An Iowa traffic ticket lawsuit could result in over 20,000 traffic tickets that were issued by the Iowa Department of Transportation to be invalidated and paid back to the drivers.
This situation began in May 2016 when a 16 year-old, Peyton Atzen, was issued a speeding ticket by a DOT officer. He and his parents filed a lawsuit with the notion that the DOT officer didn’t have the appropriate authority to issue such tickets under Iowa law. Atzen and his parents won the case, which subsequently opened the door for thousands of similar tickets – noncommercial moving violations ranging from seat belt violations to expired insurance cards – to be threatened under a new class-action lawsuit.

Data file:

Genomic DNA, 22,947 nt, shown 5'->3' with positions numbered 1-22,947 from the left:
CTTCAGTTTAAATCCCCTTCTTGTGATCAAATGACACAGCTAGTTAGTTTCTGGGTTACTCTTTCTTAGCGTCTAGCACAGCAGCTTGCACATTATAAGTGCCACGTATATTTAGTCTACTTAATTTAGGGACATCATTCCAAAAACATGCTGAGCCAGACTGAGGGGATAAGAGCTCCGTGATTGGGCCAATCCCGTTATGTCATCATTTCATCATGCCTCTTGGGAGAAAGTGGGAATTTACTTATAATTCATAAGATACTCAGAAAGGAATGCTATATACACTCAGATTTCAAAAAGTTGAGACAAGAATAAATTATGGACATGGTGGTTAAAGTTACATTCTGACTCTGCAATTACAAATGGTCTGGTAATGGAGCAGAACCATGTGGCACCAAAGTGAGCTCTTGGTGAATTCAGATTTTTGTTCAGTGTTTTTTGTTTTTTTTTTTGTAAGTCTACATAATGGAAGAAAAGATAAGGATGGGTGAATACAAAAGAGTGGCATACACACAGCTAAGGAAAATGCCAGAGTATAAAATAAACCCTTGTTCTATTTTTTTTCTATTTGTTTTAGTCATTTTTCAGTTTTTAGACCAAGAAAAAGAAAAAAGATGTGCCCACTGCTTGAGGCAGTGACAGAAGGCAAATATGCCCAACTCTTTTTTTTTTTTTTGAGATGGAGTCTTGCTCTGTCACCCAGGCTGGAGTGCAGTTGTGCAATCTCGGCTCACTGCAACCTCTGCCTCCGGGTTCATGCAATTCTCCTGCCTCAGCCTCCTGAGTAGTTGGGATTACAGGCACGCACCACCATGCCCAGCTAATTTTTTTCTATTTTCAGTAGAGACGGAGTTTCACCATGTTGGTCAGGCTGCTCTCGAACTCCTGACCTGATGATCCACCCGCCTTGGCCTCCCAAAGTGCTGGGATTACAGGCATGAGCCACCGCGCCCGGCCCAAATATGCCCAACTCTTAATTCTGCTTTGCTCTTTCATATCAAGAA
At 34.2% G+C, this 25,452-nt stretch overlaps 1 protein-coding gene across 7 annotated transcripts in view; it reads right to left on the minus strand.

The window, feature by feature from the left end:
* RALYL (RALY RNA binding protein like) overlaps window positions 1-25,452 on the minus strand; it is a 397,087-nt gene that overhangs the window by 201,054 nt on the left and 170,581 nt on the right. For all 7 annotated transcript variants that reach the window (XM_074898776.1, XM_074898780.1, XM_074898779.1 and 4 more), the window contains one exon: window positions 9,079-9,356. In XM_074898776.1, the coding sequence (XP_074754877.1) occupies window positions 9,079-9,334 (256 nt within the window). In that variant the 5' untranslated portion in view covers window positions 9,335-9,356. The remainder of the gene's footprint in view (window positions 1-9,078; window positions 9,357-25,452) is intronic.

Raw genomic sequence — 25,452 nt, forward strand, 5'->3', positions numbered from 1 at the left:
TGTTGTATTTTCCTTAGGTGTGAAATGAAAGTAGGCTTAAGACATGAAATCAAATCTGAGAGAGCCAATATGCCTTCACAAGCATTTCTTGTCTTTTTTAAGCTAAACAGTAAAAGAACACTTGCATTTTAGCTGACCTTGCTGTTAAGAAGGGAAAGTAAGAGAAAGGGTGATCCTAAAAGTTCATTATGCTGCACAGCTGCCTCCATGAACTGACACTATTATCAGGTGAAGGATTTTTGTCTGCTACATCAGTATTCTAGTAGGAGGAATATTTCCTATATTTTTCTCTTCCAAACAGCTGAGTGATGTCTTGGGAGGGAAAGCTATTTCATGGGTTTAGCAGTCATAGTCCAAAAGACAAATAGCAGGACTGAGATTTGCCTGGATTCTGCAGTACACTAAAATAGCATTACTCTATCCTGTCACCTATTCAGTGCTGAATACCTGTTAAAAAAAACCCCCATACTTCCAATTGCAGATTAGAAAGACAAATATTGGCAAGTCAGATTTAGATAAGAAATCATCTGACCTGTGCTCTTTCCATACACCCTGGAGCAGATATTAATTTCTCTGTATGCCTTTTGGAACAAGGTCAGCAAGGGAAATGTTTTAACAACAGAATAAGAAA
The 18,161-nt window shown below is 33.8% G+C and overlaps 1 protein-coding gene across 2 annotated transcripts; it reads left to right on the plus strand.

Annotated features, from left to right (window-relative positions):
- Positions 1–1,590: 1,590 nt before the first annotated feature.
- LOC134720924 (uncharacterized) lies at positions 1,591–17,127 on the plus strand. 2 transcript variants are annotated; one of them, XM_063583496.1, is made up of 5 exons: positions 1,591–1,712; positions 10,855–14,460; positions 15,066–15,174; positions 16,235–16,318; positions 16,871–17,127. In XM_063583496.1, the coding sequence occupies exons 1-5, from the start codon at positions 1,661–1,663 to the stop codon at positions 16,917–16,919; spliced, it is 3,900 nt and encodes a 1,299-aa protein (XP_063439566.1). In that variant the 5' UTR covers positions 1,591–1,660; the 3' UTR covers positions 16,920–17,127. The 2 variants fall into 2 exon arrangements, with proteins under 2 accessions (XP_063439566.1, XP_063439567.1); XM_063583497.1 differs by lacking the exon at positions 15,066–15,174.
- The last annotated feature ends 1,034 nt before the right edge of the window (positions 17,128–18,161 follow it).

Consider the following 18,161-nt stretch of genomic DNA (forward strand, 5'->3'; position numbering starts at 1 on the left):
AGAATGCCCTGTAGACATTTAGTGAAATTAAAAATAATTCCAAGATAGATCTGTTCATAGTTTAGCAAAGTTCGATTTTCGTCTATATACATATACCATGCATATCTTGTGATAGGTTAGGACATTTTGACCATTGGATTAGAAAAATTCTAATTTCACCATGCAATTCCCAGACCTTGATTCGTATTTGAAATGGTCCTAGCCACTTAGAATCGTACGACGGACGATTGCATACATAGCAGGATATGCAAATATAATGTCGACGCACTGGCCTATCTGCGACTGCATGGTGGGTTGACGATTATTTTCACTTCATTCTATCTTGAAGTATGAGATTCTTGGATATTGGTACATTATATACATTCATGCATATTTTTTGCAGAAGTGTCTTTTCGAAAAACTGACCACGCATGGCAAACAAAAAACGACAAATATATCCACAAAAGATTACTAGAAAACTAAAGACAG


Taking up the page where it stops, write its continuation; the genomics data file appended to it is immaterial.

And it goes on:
The court filing claims that these tickets issued by the Iowa DOT are illegal because of a ruling made 70 years ago by the Iowa Supreme Court. Additionally, in 1990, an attorney general opinion backed that ruling by stating that the state’s DOT is limited to DUI/OWI offenses and violations related to vehicle size, weight, and registration.
Even so, the Iowa DOT argues, public safety officer training is the same as state officer training, and tickets issued by the DOT are to ensure public safety, not increase revenue.
If this lawsuit is successful, the state of Iowa will be obligated to repay five years’ worth of fines and court cases – a figure reaching well into the millions.
Read the article here.